Pascal Rophé’s Impressively Gallic Conducting Experienced in London

19/11/2015

 Franck, Ravel, Berlioz: Jean-Efflam Bavouzet (piano), BBC Symphony Orchestra/Pascal Rophé (conductor), Barbican Hall, London, 18.11.2015. (AS)

Franck: Le chasseur maudit

Ravel: Piano Concerto for the Left Hand

Berlioz: Symphonie fantastique, Op. 14

François-Xavier Roth, who was originally scheduled to conduct this concert, had to withdraw owing to illness. The opening item in his programme was to have been Boulez’s Livre pour cordes, to be played as part of the composer/conductor’s ninetieth birthday celebrations. It was something of an irony that his replacement, Pascal Rophé, currently Music Director of the Orchestra National des Pays de la Loire, has worked with Boulez and has conducted his music, but clearly was unable to prepare Livre pour cordes at very short notice, or indeed any other suitable score by the French maître.

So on the one hand it was a disappointment that the programme had to be changed, and the substitution of Franck for Boulez was certainly a little bizarre. On the other hand, Franck is a much-neglected composer in orchestral concerts these days (even the once popular Variations symphoniques for piano and orchestra has vanished from the repertoire), and it was very good to hear his music for a change.

Le chasseur maudit is not one of Franck’s greatest scores, and it certainly lacks that individual quality of refined sensuality to be found in his best compositions, but it is a vigorous, rousing kind of piece, even if it is a little repetitive in its use of thematic material. It needs to be propelled energetically, and Pascal Rophé at once showed his mettle in securing a taut, dramatic reading of the score. He obtained clear, precise playing from the BBC SO: the style of performance was very Gallic, and reminiscent of such conductors as Charles Munch and Pierre Monteux.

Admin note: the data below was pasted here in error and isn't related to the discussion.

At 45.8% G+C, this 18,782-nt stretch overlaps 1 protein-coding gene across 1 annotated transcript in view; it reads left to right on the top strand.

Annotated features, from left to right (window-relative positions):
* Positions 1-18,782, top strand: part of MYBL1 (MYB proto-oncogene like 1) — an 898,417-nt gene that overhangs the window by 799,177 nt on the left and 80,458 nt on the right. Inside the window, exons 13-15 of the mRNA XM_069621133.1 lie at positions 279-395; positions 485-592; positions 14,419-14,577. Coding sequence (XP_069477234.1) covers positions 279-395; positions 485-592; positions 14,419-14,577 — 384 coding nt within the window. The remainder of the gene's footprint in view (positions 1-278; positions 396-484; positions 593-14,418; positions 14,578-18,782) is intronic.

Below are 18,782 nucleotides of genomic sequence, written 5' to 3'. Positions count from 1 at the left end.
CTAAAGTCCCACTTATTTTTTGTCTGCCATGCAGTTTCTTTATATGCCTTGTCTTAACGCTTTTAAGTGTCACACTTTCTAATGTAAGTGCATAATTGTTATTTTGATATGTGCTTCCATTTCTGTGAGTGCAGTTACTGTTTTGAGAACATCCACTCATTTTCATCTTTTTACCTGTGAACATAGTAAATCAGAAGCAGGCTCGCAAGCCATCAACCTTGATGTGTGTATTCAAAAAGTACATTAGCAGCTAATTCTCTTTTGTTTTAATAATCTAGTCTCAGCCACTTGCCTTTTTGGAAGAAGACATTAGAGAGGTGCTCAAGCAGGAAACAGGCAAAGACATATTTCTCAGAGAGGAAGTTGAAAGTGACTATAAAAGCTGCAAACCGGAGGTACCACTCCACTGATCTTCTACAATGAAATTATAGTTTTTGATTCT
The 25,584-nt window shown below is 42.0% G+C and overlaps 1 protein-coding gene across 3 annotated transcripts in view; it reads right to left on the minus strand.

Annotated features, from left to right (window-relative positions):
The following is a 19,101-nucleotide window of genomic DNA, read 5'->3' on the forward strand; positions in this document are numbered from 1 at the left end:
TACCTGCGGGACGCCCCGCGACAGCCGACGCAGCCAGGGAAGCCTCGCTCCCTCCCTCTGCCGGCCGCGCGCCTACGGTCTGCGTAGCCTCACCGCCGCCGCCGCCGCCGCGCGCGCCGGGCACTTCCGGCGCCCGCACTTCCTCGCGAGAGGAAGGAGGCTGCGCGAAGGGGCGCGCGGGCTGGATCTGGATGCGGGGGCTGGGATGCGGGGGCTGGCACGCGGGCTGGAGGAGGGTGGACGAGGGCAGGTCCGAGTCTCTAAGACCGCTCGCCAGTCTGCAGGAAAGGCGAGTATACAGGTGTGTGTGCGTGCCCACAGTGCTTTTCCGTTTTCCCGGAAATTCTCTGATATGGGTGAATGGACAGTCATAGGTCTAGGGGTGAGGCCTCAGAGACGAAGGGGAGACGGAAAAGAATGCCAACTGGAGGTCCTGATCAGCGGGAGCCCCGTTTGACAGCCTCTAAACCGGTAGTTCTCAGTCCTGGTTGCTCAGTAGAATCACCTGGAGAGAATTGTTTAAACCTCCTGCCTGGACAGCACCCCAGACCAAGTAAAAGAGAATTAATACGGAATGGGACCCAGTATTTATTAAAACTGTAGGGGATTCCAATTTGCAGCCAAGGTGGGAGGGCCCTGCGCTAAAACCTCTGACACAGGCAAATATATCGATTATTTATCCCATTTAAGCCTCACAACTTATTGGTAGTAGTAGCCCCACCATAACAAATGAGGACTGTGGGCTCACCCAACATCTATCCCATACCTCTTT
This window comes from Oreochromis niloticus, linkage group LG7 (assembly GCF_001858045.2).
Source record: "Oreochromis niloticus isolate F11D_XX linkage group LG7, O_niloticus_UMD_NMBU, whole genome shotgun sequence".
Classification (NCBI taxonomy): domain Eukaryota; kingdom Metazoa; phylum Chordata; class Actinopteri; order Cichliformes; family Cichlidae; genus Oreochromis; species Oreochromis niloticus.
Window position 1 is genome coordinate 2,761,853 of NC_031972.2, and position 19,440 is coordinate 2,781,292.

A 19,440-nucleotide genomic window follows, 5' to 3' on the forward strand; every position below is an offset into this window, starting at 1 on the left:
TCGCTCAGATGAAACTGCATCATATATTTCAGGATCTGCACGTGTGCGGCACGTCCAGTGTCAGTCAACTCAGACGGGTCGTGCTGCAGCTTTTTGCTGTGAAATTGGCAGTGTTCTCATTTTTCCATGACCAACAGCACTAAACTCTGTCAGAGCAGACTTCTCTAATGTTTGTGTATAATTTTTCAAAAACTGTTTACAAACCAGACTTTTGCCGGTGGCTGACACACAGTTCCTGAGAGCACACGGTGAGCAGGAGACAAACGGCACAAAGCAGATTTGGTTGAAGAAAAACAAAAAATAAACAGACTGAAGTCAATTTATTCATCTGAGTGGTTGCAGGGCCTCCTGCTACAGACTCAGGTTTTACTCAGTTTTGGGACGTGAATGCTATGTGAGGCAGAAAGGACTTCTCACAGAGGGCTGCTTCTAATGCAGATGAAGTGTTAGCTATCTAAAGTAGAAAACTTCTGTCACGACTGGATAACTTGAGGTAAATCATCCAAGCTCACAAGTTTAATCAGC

Back in August Jean-Efflam Bavouzet gave an outstandingly brilliant yet poetic performance of Ravel’s G major Piano Concerto at a BBC Promenade Concert, and expectations were high that he would produce something special in the less favoured Left-Hand Concerto. And so he did. With entirely sympathetic support from Rophé and the orchestra he gave an outstanding display of left hand virtuosity and brilliance, but his command of technique was put entirely at the service of the concerto’s ironic yet defiant emotional spirit. His playing during the quieter solo passages was exquisite, and overall his was a most satisfying and very moving performance.

Performances of the Symphonie fantastique are pretty frequent in London’s concert halls and it remained to be seen whether Pascal Rophé would provide something out of the norm in his performance. This he most certainly did, but not through any mistaken quirks of interpretation, which sometimes afflict performances of this work. Once again, one was made aware that a French conductor was in charge of this very French work. As in the Franck piece, precision and clarity were at the forefront of Rophé’s conducting. He kept the music moving forward almost to the point of driving it hard, but its natural expression was allowed to flower. In the second movement, “Un bal” the tempo was quite brisk and the rhythmic pulse was quite strong: there were no Romantic lingerings. Even in the quiet country scenes of the third movement there was a strong underlying pulse, with the cor anglais solo most beautifully played by Alison Teale. It was a classical landscape that came into view, with no extraneous emotional interference.

After a straightforwardly delivered “March to the Scaffold”, with the execution somewhat brutally depicted, Rophé brought out the wild quality of the last-movement “Dream of a Sabbath Night” brilliantly. The playing was highly charged rhythmically, starkly dramatic, and quite harsh in expression. Overall it was a most impressive and refreshing view of the familiar work, and the audience made up for its lack of numbers with a most enthusiastic response.

Alan Sanders

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